Best Western joins franchising fray with SureStay
Best Western joins franchising fray with SureStay
27 SEPTEMBER 2016 8:38 AM

Best Western’s new white label offering will include three brands aimed at hotels in the economy and premium economy segments. The initiative will officially launch 1 December.

PHOENIX—After 70 years of focusing on being a membership organization that promotes annual agreements with the hotels in its system, Best Western Hotels & Resorts is preparing to launch a franchising initiative that will feature three brands, 15-year agreements that adhere to AAHOA’s fair franchising principles and a strong tie to consumer ratings on TripAdvisor.

The SureStay initiative unveiled by President & CEO David Kong at the company’s Phoenix headquarters will officially launch 1 December. The primary advantage of the new platform will be to provide a migration path for Best Western members with properties that no longer qualify for the organization’s quality and design standards.

Expanding Best Western’s industry presence without buying another company during a time of robust industry consolidation is another motivator, Kong said.

“To open this new revenue stream, it’s going to allow us to do a lot more,” Kong said, adding the ability to invest in technology would be the primary beneficiary of the additional revenue.

The clearest distinction between the SureStay and Best Western platforms is the former’s franchising model. It was important for the initiative to be markedly different from the 70-year-old legacy platform, according to Kong.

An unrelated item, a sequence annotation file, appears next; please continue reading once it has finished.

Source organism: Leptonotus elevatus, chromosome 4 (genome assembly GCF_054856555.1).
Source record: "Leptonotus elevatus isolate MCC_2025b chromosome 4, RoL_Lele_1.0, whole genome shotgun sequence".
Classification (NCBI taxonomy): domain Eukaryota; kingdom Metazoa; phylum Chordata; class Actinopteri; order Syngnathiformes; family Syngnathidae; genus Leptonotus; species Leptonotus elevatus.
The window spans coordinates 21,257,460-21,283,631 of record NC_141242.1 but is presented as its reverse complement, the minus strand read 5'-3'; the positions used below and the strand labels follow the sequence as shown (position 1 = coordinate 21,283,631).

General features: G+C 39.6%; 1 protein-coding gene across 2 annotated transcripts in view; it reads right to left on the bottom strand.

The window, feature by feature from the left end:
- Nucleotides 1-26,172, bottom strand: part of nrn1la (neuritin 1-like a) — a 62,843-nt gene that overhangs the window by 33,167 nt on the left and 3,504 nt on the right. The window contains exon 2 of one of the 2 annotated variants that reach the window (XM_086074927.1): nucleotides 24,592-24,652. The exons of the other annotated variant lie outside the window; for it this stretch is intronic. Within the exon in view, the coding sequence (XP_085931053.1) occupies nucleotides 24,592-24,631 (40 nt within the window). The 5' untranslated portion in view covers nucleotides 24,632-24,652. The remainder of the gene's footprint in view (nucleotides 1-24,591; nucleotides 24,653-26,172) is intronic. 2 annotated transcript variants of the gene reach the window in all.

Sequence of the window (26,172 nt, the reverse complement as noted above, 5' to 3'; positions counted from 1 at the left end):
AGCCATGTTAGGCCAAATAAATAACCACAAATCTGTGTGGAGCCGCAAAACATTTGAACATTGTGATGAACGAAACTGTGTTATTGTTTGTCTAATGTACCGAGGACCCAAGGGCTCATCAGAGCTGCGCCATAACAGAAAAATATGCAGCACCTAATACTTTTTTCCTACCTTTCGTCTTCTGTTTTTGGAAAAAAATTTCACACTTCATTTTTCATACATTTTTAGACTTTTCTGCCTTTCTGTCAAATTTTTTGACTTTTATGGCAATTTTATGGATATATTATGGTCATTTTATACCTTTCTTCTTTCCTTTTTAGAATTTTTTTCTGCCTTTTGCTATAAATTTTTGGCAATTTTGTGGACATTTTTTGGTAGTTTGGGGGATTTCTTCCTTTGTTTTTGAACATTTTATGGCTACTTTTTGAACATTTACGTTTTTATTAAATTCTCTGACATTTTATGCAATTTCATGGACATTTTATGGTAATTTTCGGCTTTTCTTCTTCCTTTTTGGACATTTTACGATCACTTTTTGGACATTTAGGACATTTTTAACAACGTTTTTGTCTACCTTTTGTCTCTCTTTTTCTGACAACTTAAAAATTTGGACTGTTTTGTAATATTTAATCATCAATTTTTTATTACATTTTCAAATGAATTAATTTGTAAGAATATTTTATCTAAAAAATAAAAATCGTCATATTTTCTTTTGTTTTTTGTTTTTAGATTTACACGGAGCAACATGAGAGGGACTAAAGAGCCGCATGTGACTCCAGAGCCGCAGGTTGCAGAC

“One of the main reasons is we want a distinction between the two—we don’t want SureStay franchisees to think they can vote on Best Western matters,” Kong said.

Kong stressed the “white label” nature of SureStay during his remarks to media, developers and various industry leaders prior to the start of The Lodging Conference at the nearby Arizona Biltmore. Kong said consumers likely won’t know “this white label brand is powered by Best Western.”

The CEO likened the brand to popular consumer brands such as Starbucks Corporation and Del Monte Foods, which often provide white label offerings for other outlets without consumers making the connection.

“There are tremendous advantages to white labelling,” Kong said during his presentation. “(Companies can) reach down to other customers without compromising their (core) labelling. They can tap into a different segment of customers at a very advantageous cost basis.”

Dorothy Dowling, Best Western’s chief marketing officer and SVP, said the unique structure provides the company with a distinct proposition.

“This is a disruptive approach to the business—the whole concept of it being a white label,” Dowling said.

Three SureStay brands will compete in a crowded hotel industry landscape as evidenced by this slide shown during the introduction to the concept Monday. (Photo: Jeff Higley)

Three brands, two segments
SureStay will operate as a subsidiary to Best Western and will feature three brands:

  • SureStay Hotel, which will compete in the premium economy hotel class and fetch average daily rates between $45 and $70;
  • SureStay Plus Hotel, which will compete in the lower midscale segment and strive for ADRs in the $65 to $100 range; and
  • SureStay Signature Collection, which will be a midscale soft brand that will also strive for ADRs in the $65 to $100 range.

While the goal is to convert hotels as the brand ramps up, Kong didn’t rule out adding a new-build extended-stay brand to the mix down the road because of the success of similar brands.

Best Western’s brands currently compete across the upscale, upper midscale and midscale chain-scale segments. Tapping into other segments was a key component to the new program, Kong said.